Greek and Roman Architechture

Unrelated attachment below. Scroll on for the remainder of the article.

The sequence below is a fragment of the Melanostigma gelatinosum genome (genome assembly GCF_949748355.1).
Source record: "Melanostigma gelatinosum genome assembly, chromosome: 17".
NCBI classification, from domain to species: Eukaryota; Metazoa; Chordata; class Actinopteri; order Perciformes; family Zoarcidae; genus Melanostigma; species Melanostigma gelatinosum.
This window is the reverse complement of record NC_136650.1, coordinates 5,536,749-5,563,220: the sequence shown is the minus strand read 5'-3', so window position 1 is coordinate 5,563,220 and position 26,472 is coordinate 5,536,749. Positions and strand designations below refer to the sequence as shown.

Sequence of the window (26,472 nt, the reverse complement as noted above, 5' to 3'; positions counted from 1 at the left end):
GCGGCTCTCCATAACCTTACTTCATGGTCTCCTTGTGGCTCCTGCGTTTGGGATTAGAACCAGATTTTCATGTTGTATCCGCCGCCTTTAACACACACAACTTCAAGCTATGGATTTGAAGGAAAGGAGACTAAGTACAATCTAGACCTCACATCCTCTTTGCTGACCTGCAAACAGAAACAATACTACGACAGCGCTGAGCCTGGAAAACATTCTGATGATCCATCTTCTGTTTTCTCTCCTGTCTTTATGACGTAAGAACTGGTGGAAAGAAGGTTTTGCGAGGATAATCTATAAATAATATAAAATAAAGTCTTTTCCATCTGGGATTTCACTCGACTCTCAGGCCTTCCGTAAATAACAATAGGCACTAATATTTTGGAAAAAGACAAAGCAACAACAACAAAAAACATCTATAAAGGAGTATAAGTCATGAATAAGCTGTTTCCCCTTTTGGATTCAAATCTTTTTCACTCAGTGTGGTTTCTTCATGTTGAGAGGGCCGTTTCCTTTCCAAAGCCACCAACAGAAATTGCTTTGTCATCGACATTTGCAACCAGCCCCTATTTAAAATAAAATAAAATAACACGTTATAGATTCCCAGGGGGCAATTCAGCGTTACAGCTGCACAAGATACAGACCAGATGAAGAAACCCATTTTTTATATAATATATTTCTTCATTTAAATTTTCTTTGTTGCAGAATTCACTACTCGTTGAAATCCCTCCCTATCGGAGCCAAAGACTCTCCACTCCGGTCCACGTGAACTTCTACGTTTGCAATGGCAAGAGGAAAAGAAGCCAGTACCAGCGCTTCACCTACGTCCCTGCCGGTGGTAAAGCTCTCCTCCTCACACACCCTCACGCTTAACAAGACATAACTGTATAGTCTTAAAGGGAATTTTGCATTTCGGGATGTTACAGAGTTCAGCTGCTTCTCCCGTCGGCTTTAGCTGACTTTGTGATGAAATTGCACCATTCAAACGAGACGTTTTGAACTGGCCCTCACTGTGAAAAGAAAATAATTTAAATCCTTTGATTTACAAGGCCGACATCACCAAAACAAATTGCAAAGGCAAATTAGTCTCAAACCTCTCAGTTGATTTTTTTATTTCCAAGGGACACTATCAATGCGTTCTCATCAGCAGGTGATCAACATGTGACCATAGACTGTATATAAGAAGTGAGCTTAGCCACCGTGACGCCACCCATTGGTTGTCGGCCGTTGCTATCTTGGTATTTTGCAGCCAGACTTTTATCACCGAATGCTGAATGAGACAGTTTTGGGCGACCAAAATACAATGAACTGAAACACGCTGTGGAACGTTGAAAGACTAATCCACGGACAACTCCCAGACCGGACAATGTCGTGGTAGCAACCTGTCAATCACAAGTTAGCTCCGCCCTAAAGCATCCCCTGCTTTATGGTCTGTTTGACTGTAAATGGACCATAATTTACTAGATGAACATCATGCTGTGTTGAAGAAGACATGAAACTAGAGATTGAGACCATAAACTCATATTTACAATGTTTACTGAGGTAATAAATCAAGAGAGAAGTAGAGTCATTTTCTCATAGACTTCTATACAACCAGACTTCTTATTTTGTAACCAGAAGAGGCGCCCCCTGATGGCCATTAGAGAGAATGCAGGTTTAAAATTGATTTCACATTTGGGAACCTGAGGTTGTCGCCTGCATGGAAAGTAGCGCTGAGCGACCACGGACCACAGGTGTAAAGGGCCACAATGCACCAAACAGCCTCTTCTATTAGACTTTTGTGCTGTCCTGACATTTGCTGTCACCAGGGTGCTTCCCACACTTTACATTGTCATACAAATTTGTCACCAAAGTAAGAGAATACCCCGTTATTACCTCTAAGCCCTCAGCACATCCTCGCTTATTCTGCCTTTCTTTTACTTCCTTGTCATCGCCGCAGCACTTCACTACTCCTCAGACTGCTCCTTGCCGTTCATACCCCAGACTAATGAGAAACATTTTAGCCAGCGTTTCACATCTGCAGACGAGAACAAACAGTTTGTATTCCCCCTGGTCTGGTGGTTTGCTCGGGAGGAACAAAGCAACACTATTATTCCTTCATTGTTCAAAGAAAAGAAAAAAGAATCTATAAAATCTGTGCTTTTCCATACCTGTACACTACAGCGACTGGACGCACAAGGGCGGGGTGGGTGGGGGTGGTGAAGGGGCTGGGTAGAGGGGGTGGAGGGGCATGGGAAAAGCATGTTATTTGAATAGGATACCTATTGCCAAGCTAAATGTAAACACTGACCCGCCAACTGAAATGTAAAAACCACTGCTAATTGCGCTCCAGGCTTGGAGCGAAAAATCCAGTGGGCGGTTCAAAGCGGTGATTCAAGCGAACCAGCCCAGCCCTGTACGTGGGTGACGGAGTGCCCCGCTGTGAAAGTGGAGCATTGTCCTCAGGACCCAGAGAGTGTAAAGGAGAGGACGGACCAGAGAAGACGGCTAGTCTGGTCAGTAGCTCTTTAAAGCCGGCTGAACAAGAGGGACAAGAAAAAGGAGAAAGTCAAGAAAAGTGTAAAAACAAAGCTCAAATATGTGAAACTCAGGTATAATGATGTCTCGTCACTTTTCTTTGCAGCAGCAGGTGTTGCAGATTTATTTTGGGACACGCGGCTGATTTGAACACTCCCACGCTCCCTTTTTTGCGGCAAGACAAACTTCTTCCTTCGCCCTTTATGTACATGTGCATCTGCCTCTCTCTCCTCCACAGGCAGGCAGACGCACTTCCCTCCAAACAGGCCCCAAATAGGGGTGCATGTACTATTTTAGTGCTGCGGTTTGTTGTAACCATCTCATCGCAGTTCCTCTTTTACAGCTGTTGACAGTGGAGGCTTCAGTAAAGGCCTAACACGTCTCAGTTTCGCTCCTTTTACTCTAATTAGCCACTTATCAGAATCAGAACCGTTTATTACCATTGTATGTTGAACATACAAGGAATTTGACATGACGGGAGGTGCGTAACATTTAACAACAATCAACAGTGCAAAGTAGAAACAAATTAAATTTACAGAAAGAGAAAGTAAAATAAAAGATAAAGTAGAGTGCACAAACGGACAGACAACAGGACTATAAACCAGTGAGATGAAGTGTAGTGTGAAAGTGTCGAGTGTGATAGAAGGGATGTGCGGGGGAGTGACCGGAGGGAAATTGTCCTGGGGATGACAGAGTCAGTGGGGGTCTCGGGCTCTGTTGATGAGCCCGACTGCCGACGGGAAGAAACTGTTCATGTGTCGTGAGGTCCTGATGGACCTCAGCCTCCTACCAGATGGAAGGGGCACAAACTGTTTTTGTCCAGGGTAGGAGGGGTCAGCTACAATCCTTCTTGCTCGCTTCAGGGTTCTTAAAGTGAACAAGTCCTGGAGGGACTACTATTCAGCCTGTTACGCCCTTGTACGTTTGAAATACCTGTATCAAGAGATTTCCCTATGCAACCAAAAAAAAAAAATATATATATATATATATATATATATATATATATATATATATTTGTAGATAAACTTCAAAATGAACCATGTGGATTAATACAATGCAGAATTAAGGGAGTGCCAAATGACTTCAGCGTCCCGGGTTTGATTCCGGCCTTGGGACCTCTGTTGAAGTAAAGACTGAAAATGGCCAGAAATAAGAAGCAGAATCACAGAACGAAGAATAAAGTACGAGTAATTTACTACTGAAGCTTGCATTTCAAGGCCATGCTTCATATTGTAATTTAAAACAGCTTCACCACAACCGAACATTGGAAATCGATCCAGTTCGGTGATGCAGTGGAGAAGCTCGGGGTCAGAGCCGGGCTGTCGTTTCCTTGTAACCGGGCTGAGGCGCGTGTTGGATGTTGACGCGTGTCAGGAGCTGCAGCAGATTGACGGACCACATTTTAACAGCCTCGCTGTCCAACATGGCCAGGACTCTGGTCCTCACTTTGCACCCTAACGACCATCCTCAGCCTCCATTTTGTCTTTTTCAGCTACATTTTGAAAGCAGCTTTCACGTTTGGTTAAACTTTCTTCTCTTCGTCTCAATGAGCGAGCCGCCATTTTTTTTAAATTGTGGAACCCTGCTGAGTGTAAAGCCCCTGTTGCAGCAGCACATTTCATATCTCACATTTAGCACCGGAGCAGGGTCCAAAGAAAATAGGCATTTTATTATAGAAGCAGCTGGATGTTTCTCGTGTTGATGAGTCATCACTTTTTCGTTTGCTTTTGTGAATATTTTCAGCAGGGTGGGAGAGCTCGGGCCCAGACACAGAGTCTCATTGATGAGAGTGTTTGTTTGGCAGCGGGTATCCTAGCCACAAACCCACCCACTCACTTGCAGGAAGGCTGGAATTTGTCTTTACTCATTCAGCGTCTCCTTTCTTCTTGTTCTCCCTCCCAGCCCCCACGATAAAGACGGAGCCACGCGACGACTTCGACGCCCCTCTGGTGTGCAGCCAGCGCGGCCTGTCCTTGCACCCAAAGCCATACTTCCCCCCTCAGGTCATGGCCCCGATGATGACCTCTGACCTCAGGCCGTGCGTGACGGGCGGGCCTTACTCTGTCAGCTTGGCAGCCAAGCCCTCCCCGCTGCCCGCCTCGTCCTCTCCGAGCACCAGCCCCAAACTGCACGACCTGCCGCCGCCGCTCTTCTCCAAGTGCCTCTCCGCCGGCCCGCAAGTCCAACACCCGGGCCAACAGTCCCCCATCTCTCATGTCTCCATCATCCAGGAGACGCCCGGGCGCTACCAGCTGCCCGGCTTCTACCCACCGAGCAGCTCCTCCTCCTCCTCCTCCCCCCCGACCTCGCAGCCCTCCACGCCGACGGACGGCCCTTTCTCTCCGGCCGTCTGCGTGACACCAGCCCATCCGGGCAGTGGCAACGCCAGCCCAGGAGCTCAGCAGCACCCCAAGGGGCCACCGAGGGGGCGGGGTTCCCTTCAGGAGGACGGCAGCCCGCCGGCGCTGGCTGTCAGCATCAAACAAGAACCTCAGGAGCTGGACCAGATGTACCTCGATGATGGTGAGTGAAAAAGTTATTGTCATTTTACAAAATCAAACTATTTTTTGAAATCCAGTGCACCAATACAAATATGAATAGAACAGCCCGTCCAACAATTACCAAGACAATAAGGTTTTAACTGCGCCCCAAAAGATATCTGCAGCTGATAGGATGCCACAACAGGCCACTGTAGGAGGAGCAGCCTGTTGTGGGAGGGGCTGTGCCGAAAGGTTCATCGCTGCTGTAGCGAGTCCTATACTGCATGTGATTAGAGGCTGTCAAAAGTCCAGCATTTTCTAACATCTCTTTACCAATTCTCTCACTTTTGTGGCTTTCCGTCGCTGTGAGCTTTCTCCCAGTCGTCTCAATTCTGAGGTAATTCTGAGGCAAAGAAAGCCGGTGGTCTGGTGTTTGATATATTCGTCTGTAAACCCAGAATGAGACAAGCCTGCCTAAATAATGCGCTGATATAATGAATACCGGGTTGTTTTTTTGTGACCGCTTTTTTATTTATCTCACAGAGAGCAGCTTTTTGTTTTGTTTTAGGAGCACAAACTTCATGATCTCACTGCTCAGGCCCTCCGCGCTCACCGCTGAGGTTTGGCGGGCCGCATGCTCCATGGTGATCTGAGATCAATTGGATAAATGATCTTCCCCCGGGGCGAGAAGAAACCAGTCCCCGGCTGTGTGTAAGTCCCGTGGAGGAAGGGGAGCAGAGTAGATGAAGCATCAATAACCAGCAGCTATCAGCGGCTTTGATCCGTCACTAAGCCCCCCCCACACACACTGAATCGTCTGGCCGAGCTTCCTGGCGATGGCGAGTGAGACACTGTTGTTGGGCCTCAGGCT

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From the Parthenon to De Architectura written by the Roman Architect Vitruvius, major developments in Architecture emerged from the Greeks from third century B.C. and by the Romans up until early century A.D. from style, design, purpose, and innovative ideas. While ranging from the Greeks’ emphasis on lighting and proportions, to the Romans who preferred big, massive, and impressive structures such as the Coliseum in Rome and the Temple of Zeus in Athens, both civilizations are a model even in today’s world. When it comes to creating massive, impressive, and near perfect architectural structures, the Greeks and Romans were some of the best. But how impressive were these societies in a sense of Architecture? While the Greeks mainly thrived culturally as well as architecturally speaking between the time period of 900 BC until the 1st century AD, some of the earliest structural works date back to 600 BC. The Greeks built many structures during their time with the most produced and most well known being their temples and theatres. The Greeks were one of the most fascinating civilizations back in the ancient world. Two of the most important things in their eyes was worshiping and idolizing their many gods and goddesses as well as their love for theatre. The Greeks believed that the gods deserved a earthly home just as they do, which led to the construction of many temples, mostly dedicated to one god/goddess apiece. One of their most well known temples today is the

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